The COUNT operator is usually used in combination with a GROUP BY clause. It is one of the SQL “aggregate” functions, which include AVG (average) and SUM.
This function will count the number of rows and return that count as a column in the result set.
Here are examples of what you would use COUNT for:
- Counting all rows in a table (no group by required)
- Counting the totals of subsets of data (requires a Group By section of the statement)
For reference, here is the current data for all the rows in our example student database.
select studentID, FullName, programOfStudy, sat_score from student; -- all records with fields of interest
This SQL statement provides a count of all rows. Note that you can give the resulting COUNT column a name using “AS”.
select count(*) AS studentCount from student; -- count of all records
Here we get a count of students in each field of study.
select studentID, FullName, count(*) AS studentCount from the student table with a group by programOfStudy;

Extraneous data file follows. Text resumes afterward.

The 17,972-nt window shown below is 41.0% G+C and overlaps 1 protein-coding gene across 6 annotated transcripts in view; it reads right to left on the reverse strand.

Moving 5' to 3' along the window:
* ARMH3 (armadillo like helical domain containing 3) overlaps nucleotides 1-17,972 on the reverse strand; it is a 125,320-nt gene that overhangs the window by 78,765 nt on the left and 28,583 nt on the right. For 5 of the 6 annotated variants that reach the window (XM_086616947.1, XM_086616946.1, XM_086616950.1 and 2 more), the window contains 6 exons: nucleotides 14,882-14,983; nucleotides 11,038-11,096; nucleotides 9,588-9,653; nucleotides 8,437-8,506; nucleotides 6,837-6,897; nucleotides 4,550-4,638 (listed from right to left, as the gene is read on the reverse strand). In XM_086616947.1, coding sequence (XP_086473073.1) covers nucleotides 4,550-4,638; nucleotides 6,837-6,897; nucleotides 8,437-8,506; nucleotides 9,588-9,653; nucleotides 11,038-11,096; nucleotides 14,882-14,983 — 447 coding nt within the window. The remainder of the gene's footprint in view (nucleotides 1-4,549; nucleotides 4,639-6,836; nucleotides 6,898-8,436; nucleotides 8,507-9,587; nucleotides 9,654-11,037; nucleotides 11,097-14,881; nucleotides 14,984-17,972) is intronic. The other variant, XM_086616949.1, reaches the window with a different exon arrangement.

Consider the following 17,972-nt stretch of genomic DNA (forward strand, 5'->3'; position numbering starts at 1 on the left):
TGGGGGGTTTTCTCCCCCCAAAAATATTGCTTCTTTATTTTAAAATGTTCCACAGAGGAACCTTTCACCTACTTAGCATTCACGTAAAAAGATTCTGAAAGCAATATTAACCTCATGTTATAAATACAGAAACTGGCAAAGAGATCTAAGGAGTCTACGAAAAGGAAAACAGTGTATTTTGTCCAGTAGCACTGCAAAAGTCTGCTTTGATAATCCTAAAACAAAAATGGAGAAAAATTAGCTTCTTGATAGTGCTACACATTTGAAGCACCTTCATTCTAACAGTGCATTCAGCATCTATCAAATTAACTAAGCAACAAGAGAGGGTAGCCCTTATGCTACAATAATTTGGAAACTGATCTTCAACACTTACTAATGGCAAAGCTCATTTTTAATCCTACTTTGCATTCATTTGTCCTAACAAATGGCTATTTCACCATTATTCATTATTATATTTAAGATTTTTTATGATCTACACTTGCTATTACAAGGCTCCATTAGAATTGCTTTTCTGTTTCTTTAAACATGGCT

Here we get a count of students with the same SAT scores.
select studentID, FullName, count(*) AS studentCount from the student table with a group by sat_score;
Here is an example using the campaign funds table. This is a sum total of the dollars in each transaction and the number of contributions for each political party during the 2016 US Presidential Campaign.
select Specific_Party, Election_Year, format(sum(Total_$),2) AS contribution$Total, count(*) AS numberOfContributions from combined_party_data group by Specific_Party,Election_Year having Election_Year = 2016;
As with all of these things there is much more to it, so please see the manual for your database manager and have fun trying different tests yourself.